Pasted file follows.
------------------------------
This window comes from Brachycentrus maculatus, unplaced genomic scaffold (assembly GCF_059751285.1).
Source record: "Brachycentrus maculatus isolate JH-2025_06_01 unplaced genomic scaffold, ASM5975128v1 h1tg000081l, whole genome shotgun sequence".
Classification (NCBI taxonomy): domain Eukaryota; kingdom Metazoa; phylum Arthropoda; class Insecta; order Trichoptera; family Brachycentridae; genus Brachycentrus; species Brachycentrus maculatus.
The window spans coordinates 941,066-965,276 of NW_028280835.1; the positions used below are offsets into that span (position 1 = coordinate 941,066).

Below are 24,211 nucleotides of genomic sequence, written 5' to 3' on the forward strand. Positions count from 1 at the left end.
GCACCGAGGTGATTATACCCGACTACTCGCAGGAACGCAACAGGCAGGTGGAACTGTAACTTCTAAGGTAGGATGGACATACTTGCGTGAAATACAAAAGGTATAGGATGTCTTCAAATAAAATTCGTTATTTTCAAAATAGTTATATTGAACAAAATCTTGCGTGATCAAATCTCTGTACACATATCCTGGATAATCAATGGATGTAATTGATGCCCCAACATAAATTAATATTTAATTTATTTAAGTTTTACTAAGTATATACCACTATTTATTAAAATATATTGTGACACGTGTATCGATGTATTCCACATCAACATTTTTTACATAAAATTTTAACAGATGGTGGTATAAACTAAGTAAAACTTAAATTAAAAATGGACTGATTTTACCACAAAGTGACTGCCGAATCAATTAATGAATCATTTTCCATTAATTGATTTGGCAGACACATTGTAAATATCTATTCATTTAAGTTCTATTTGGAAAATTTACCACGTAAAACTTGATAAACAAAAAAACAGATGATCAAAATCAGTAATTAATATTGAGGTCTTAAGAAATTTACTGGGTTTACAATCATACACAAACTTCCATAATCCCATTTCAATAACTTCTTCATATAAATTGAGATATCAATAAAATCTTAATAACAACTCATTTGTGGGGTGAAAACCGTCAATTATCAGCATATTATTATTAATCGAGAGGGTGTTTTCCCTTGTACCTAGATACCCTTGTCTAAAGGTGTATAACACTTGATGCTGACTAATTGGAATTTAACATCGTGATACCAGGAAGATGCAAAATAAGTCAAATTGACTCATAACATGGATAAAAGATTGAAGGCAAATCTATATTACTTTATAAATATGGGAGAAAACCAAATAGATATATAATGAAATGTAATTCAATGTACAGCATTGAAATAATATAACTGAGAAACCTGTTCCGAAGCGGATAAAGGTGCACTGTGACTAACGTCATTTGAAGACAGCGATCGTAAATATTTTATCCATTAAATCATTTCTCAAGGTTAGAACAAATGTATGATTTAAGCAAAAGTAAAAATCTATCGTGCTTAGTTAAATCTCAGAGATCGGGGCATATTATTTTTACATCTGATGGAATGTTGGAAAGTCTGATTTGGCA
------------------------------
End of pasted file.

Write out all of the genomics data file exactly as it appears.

This window comes from Brachycentrus maculatus, unplaced genomic scaffold (assembly GCF_059751285.1).
Source record: "Brachycentrus maculatus isolate JH-2025_06_01 unplaced genomic scaffold, ASM5975128v1 h1tg000081l, whole genome shotgun sequence".
Classification (NCBI taxonomy): domain Eukaryota; kingdom Metazoa; phylum Arthropoda; class Insecta; order Trichoptera; family Brachycentridae; genus Brachycentrus; species Brachycentrus maculatus.
The window spans coordinates 941,066-965,276 of NW_028280835.1; the positions used below are offsets into that span (position 1 = coordinate 941,066).

Below are 24,211 nucleotides of genomic sequence, written 5' to 3' on the forward strand. Positions count from 1 at the left end.
GCACCGAGGTGATTATACCCGACTACTCGCAGGAACGCAACAGGCAGGTGGAACTGTAACTTCTAAGGTAGGATGGACATACTTGCGTGAAATACAAAAGGTATAGGATGTCTTCAAATAAAATTCGTTATTTTCAAAATAGTTATATTGAACAAAATCTTGCGTGATCAAATCTCTGTACACATATCCTGGATAATCAATGGATGTAATTGATGCCCCAACATAAATTAATATTTAATTTATTTAAGTTTTACTAAGTATATACCACTATTTATTAAAATATATTGTGACACGTGTATCGATGTATTCCACATCAACATTTTTTACATAAAATTTTAACAGATGGTGGTATAAACTAAGTAAAACTTAAATTAAAAATGGACTGATTTTACCACAAAGTGACTGCCGAATCAATTAATGAATCATTTTCCATTAATTGATTTGGCAGACACATTGTAAATATCTATTCATTTAAGTTCTATTTGGAAAATTTACCACGTAAAACTTGATAAACAAAAAAACAGATGATCAAAATCAGTAATTAATATTGAGGTCTTAAGAAATTTACTGGGTTTACAATCATACACAAACTTCCATAATCCCATTTCAATAACTTCTTCATATAAATTGAGATATCAATAAAATCTTAATAACAACTCATTTGTGGGGTGAAAACCGTCAATTATCAGCATATTATTATTAATCGAGAGGGTGTTTTCCCTTGTACCTAGATACCCTTGTCTAAAGGTGTATAACACTTGATGCTGACTAATTGGAATTTAACATCGTGATACCAGGAAGATGCAAAATAAGTCAAATTGACTCATAACATGGATAAAAGATTGAAGGCAAATCTATATTACTTTATAAATATGGGAGAAAACCAAATAGATATATAATGAAATGTAATTCAATGTACAGCATTGAAATAATATAACTGAGAAACCTGTTCCGAAGCGGATAAAGGTGCACTGTGACTAACGTCATTTGAAGACAGCGATCGTAAATATTTTATCCATTAAATCATTTCTCAAGGTTAGAACAAATGTATGATTTAAGCAAAAGTAAAAATCTATCGTGCTTAGTTAAATCTCAGAGATCGGGGCATATTATTTTTACATCTGATGGAATGTTGGAAAGTCTGATTTGGCA